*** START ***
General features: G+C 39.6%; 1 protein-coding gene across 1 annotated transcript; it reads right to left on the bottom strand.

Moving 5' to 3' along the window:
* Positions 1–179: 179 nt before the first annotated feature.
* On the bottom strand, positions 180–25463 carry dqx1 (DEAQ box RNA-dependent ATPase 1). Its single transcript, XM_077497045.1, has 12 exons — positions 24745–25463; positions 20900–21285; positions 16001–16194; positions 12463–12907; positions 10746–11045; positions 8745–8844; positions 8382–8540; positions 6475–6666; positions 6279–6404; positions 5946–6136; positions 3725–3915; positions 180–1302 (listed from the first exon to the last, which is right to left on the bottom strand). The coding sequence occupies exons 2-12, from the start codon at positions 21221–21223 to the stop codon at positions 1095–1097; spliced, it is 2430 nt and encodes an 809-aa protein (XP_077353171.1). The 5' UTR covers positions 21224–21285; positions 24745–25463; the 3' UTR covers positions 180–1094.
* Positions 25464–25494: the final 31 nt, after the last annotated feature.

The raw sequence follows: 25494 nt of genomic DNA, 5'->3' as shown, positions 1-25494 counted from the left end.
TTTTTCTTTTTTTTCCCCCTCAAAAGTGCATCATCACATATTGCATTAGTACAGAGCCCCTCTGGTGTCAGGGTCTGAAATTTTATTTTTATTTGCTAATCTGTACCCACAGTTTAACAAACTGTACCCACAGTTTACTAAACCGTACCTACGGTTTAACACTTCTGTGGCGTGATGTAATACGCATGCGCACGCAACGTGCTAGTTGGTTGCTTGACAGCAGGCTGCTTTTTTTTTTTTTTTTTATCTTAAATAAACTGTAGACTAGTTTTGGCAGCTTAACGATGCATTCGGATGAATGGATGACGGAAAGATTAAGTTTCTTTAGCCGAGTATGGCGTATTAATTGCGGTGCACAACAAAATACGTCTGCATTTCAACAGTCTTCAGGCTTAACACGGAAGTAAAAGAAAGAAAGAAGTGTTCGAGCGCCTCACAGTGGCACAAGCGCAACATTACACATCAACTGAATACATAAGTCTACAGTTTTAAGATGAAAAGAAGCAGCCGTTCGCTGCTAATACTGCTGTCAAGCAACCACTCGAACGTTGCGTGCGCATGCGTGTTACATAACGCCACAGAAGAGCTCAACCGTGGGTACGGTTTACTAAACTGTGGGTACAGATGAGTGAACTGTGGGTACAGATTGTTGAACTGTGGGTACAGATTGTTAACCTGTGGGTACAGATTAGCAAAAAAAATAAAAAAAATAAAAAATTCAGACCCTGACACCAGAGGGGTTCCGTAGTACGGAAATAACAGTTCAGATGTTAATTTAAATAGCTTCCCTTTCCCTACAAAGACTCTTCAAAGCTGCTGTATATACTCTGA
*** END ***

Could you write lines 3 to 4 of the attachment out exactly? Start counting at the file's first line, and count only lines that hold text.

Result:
* Positions 1–179: 179 nt before the first annotated feature.
* On the bottom strand, positions 180–25463 carry dqx1 (DEAQ box RNA-dependent ATPase 1). Its single transcript, XM_077497045.1, has 12 exons — positions 24745–25463; positions 20900–21285; positions 16001–16194; positions 12463–12907; positions 10746–11045; positions 8745–8844; positions 8382–8540; positions 6475–6666; positions 6279–6404; positions 5946–6136; positions 3725–3915; positions 180–1302 (listed from the first exon to the last, which is right to left on the bottom strand). The coding sequence occupies exons 2-12, from the start codon at positions 21221–21223 to the stop codon at positions 1095–1097; spliced, it is 2430 nt and encodes an 809-aa protein (XP_077353171.1). The 5' UTR covers positions 21224–21285; positions 24745–25463; the 3' UTR covers positions 180–1094.